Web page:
Scheiber received the Winston Churchill Fellowship of the English Speaking Union in 1973. He was named a "Washingtonian of the Year" in 1974, and was selected as the outstanding local government career official in the United States and Canada in 1976 by the honorary society of Lambda Alpha.[2]

Retirement and legacy[edit]

After retiring from MWCOG, Scheiber served on the Montgomery County Ethics Commission (Chair, 2000), and chaired the transition team for Doug Duncan on Duncan's election as Executive of Montgomery County, Maryland in 1994.[13][14]

His efforts led to the purchase of land and the construction of a permanent home for MWCOG, co-owned with the ICMA at 777 N. Capitol Street in Washington, D.C.

Each year, the National Association of Regional Councils bestows the Walter Scheiber Leadership Award on an executive director whose work has significantly affected the local, state and national level.[11]

Writing by Walter A. Scheiber[edit]

Civics, Commerce, and Community: The History of the Greater Washington Board of Trade, 1889-1989, with Jessica I. Elfenbein, Howard Gillette, and William H. Becker. Dubuque, IA: Kendall/Hunt Publishing Company, 1989.

"The Regional Council Director: Roles and Responsibilities." Public Management (International City Managers Association) vol. 68, no. 10 (October 1986): 2-4.

"Locally, Uncertain Success." Op-Ed in the Washington Post, January 1, 1985.

"The Area Heads into a Year of Recovery." Op-Ed in the Washington Post, January 1, 1984.

"In the New Year, Government Needs Good Business." Op-Ed in the Washington Post, December 27, 1981.

"A Metropolitan View." EPA Journal (United States Environmental Protection Agency) vol. 5, no. 26 (May 1979): 26-27.

"A New Day for the Handicapped," with Barbara Scheiber. Public Management, vol. 60, no. 1 (January 1978).

"The ICMA Code of Ethics." Public Management vol. 57, no. 6 (June 1975): 15-16.

"Local Government from the British Experience." HUD Challenge (U.S. Department of Housing and Urban Development) vol. V, no. 7 (July 1974).

"British Local Government: A Quiet Revolution." Public Management vol. 57, no. 6 (January 1974): 14-16.

"Washington's Regional Development." Records of the Columbia Historical Society, Washington, D.C. (Historical Society of Washington, D.C.) vol. 49 (1973/1974), 595-603.

"Regionalism: Its Implications for the Urban Manager." Public Administration Review (American Society for Public Administration) vol. XXXI, no. 1 (January/Feb 1971): 42-46.

"Councils of Governments: An Assessment." Public Management vol. 52, no. 4 (April 1970): 24-25.

"Evolution of a COG: Tackling the Tough Jobs." Public Management vol. 51 no. 1 (1969): 10-12.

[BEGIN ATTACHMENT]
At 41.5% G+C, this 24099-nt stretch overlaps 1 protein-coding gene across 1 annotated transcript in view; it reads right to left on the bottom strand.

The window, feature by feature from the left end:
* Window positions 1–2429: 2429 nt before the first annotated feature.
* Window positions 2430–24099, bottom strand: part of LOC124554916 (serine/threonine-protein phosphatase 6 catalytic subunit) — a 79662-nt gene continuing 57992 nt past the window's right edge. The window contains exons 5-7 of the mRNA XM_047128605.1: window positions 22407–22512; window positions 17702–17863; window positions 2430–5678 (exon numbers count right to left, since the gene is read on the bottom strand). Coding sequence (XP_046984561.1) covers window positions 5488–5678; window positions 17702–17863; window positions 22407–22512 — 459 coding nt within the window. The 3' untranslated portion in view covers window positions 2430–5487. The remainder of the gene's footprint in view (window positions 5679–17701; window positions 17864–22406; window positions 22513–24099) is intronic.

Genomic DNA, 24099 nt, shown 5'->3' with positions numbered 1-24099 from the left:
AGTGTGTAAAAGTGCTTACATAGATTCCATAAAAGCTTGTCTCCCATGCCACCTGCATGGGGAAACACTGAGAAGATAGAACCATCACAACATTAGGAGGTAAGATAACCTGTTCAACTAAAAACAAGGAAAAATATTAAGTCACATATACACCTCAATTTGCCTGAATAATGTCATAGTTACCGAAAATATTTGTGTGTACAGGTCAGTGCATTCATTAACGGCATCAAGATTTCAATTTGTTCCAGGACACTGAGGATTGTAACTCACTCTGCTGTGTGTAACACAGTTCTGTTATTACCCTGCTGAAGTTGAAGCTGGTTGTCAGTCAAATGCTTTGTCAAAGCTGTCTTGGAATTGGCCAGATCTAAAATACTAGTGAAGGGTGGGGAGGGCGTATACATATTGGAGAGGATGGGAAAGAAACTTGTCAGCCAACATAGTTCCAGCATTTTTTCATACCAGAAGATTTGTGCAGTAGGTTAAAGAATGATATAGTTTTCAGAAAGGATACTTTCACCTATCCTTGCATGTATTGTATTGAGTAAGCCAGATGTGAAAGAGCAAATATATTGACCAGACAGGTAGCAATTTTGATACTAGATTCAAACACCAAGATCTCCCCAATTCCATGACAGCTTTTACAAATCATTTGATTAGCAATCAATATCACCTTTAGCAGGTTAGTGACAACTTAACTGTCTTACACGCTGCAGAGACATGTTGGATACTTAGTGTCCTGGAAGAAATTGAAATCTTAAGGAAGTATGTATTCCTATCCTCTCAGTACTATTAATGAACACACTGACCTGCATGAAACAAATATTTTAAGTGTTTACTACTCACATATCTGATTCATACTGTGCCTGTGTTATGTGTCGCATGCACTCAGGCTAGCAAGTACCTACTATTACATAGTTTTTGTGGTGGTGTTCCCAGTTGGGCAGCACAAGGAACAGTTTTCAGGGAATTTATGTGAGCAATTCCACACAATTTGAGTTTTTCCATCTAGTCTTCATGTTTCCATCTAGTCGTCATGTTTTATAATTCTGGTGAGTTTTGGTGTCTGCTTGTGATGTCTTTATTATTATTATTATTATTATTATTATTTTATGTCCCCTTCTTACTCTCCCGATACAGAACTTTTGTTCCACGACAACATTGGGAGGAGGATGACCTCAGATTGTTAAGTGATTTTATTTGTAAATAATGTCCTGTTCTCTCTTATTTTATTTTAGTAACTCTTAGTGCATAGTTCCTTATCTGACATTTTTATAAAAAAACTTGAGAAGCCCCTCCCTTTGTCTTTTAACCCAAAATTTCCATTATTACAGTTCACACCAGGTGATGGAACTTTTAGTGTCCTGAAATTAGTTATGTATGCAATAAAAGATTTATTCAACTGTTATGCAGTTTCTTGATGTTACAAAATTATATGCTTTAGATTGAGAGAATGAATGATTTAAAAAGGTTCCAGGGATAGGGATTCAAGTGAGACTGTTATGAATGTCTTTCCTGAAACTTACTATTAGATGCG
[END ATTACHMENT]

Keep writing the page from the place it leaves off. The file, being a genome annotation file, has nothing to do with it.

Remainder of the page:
"Currents and Soundings: From the Professional Stream" with David Mars and Jerzy Hauptmann. Public Administration Review vol. 27, No. 3 (September 1967): 252-261. DOI: 10.2307/973289

"Evolving a Policy Process for a Metropolitan Region." Public Administration Review, 1967.

"A Council of Governments …provides the practical structure for an orderly approach to metropolitan programs in the complex Washington, D.C., area." American City, April 1967.

"701 to the Rescue." American City, April 1961, 91-92.

"Rockville Plans for 1980." Maryland Municipal News (Maryland Municipal League) vol. 13, no. 5 (May 1960): 5.


  1. ^ Editorial (September 23, 1991). "The Washington Post". Archived from the original on November 20, 2018. Retrieved January 27, 2016.
  2. ^ a b c d Barnes, Bart (October 11, 2014). "Walter Scheiber, who led local council of governments for 25 years, dies at 92". The Washington Post.
  3. ^ "Washingtonians of the Year". Washingtonian. January 1975.
  4. ^ Editorial (September 23, 1991). "The Ambassador from COG". The Washington Post. Archived from the original on November 20, 2018. Retrieved January 27, 2016.
  5. ^ "Israel Ben Scheiber Is Dead; Led Putnam Valley Schools". The New York Times. August 9, 1986.
  6. ^ "Rockville Post Goes to Scheiber". The Washington Post and Times-Herald. July 30, 1958.
  7. ^ "Rockville Council Picks Scheiber as Manager". No. page A-27. The Evening Star. July 30, 1958.
  8. ^ a b c Nicoll, Don. "Interview with Walter Scheiber" (PDF). Bates College Digital Library. Bates College. Retrieved January 25, 2016.
  9. ^ "In Memoriam: Walter A. Scheiber". Metropolitan Washington Council of Governments.
  10. ^ Lindsey, David (September 20, 1990). "Area's COG to lose its main cog: Director to retire after 25 years". The Washington Post.
  11. ^ a b "In Memorium of NARC's First President, Walter A. Scheiber". National Association of Regional Councils.
  12. ^ "100 Years: ICMA Presidents". Public Management Review. September 1, 2014.
  13. ^ Zoroya, Gregg (November 10, 1994). "MONTGOMERY COUNTY EXECUTIVE; Duncan Vows Shake-Up at the Top". The Washington Post. Archived from the original on November 18, 2018.
  14. ^ Neal, Terry M. (January 11, 1005). "Duncan Chooses 3 Familiar Faces to Fill His Team". The Washington Post. Retrieved February 1, 2016.